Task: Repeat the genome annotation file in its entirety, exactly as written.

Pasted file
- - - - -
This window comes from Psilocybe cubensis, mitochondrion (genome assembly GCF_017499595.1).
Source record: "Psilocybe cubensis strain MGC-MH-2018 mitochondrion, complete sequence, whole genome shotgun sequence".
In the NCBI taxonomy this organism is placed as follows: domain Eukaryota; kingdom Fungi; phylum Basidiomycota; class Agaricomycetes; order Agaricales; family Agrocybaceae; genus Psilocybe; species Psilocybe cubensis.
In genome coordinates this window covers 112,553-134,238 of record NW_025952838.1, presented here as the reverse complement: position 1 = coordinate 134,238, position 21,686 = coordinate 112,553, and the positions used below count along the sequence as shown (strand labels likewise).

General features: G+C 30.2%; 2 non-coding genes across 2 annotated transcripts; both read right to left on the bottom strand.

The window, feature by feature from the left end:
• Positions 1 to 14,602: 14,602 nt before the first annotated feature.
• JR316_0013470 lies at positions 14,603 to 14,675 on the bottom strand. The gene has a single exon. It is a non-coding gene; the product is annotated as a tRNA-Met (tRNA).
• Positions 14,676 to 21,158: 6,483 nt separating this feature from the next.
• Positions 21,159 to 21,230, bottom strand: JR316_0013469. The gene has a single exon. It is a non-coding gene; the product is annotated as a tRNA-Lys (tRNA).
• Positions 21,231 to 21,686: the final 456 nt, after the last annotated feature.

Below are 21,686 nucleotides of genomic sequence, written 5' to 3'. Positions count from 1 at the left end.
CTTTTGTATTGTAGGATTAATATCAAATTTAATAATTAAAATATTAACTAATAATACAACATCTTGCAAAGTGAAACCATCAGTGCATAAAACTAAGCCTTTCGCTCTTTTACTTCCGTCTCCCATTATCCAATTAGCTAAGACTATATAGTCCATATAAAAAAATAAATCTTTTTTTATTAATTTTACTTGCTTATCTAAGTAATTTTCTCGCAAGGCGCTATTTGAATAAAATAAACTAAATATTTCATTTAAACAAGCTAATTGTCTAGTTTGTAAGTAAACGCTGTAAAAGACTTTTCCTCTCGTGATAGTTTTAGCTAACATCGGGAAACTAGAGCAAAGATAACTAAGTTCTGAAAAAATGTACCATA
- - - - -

This window comes from Psilocybe cubensis, mitochondrion (genome assembly GCF_017499595.1).
Source record: "Psilocybe cubensis strain MGC-MH-2018 mitochondrion, complete sequence, whole genome shotgun sequence".
In the NCBI taxonomy this organism is placed as follows: domain Eukaryota; kingdom Fungi; phylum Basidiomycota; class Agaricomycetes; order Agaricales; family Agrocybaceae; genus Psilocybe; species Psilocybe cubensis.
In genome coordinates this window covers 112,553-134,238 of record NW_025952838.1, presented here as the reverse complement: position 1 = coordinate 134,238, position 21,686 = coordinate 112,553, and the positions used below count along the sequence as shown (strand labels likewise).

General features: G+C 30.2%; 2 non-coding genes across 2 annotated transcripts; both read right to left on the bottom strand.

The window, feature by feature from the left end:
• Positions 1 to 14,602: 14,602 nt before the first annotated feature.
• JR316_0013470 lies at positions 14,603 to 14,675 on the bottom strand. The gene has a single exon. It is a non-coding gene; the product is annotated as a tRNA-Met (tRNA).
• Positions 14,676 to 21,158: 6,483 nt separating this feature from the next.
• Positions 21,159 to 21,230, bottom strand: JR316_0013469. The gene has a single exon. It is a non-coding gene; the product is annotated as a tRNA-Lys (tRNA).
• Positions 21,231 to 21,686: the final 456 nt, after the last annotated feature.

Below are 21,686 nucleotides of genomic sequence, written 5' to 3'. Positions count from 1 at the left end.
CTTTTGTATTGTAGGATTAATATCAAATTTAATAATTAAAATATTAACTAATAATACAACATCTTGCAAAGTGAAACCATCAGTGCATAAAACTAAGCCTTTCGCTCTTTTACTTCCGTCTCCCATTATCCAATTAGCTAAGACTATATAGTCCATATAAAAAAATAAATCTTTTTTTATTAATTTTACTTGCTTATCTAAGTAATTTTCTCGCAAGGCGCTATTTGAATAAAATAAACTAAATATTTCATTTAAACAAGCTAATTGTCTAGTTTGTAAGTAAACGCTGTAAAAGACTTTTCCTCTCGTGATAGTTTTAGCTAACATCGGGAAACTAGAGCAAAGATAACTAAGTTCTGAAAAAATGTACCATA